An artificial world numbs the soul

By Dave Henning / August 13, 2020

“Living your days in an artificial world is like living your whole life with gloves on, a filtered experience, never really feeling anything.  Then you wonder why your soul feels numb.  We are looking for more of God. . . .  God inhabits the world he made; his vibrancy permeates all creation.”- John Eldredge

“The Lord is my shepherd, I lack nothing.  He makes me lie down in green pastures, he leads me beside quiet waters, he refreshes my soul.”- Psalm 23:1-3 (NIV)

In Chapter 7 (“Get Outside”) of Get Your Life Back, John Eldredge relates one of the best things that happened to him this past summer.  The air conditioning went out on his truck.  As a result, John chose to drive with the windows down.  And he wistfully recalled the days when cars came equipped with vent windows (aka ‘Texas air conditioning’).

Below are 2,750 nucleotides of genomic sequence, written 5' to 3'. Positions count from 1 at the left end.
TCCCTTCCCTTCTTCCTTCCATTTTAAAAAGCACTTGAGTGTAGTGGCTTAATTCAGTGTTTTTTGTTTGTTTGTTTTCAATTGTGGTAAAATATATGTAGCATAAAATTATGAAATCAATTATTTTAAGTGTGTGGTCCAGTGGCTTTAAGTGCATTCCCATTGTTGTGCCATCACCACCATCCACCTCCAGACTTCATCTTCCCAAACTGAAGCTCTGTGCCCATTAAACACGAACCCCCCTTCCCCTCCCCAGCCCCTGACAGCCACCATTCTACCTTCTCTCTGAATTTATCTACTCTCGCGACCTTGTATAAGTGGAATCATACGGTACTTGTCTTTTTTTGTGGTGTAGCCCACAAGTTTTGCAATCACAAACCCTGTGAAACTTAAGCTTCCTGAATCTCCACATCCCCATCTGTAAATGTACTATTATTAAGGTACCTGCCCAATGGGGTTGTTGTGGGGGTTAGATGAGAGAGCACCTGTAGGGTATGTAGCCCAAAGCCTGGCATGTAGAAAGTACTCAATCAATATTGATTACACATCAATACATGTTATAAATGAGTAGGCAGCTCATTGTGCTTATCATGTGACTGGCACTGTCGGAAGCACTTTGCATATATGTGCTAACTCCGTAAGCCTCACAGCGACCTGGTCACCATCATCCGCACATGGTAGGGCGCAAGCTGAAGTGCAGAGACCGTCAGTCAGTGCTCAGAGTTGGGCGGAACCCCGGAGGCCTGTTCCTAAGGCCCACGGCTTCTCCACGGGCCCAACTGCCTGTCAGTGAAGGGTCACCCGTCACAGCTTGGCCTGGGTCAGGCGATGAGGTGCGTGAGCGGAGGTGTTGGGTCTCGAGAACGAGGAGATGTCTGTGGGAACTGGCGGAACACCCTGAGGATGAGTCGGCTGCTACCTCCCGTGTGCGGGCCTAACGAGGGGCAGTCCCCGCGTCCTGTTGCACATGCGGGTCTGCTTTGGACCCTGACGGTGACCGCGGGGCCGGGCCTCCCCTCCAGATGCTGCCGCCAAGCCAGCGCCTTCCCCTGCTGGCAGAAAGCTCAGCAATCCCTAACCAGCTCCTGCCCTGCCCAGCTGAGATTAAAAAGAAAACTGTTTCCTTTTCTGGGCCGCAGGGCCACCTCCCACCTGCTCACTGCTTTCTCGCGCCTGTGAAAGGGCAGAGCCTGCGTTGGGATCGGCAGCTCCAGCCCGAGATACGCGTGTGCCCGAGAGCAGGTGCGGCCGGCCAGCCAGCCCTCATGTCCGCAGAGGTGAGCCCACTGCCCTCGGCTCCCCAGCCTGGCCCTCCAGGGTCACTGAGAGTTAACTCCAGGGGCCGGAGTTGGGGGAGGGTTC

Furthermore, the author recently ran across a news release that shocked him.  The release reported that the average person now spends 93 percent of their life indoors.  Thus, John explains why this represents the final nail in the coffin of the human soul:

“You live a bodily existence.  The physical life, with all the glories of senses, appetites, and passions — this is the life God meant for us.  It’s through our senses we learn most every important lesson.  Even in spiritual acts of worship and prayer we are standing or kneeling, engaging bodily.  God put your soul in this amazing body and then put you in a world perfectly designed for that experience.  Which is why this rescue of the soul takes place through our engagement with the real world.”

Finally, in the real world — unlike the world of technology — there’s no switch for you to flip.  Therefore, you must engage.  So, to prevent your body, soul, and spirit from falling into atrophy, inhabit the real world.  Draw life, joy, and strength from God’s creation.

Today’s question: How much daily time do you spend in the artificial world?  Please share.

Tomorrow’s blog: “Relief is momentary – restoration needed”

About the author

Dave Henning

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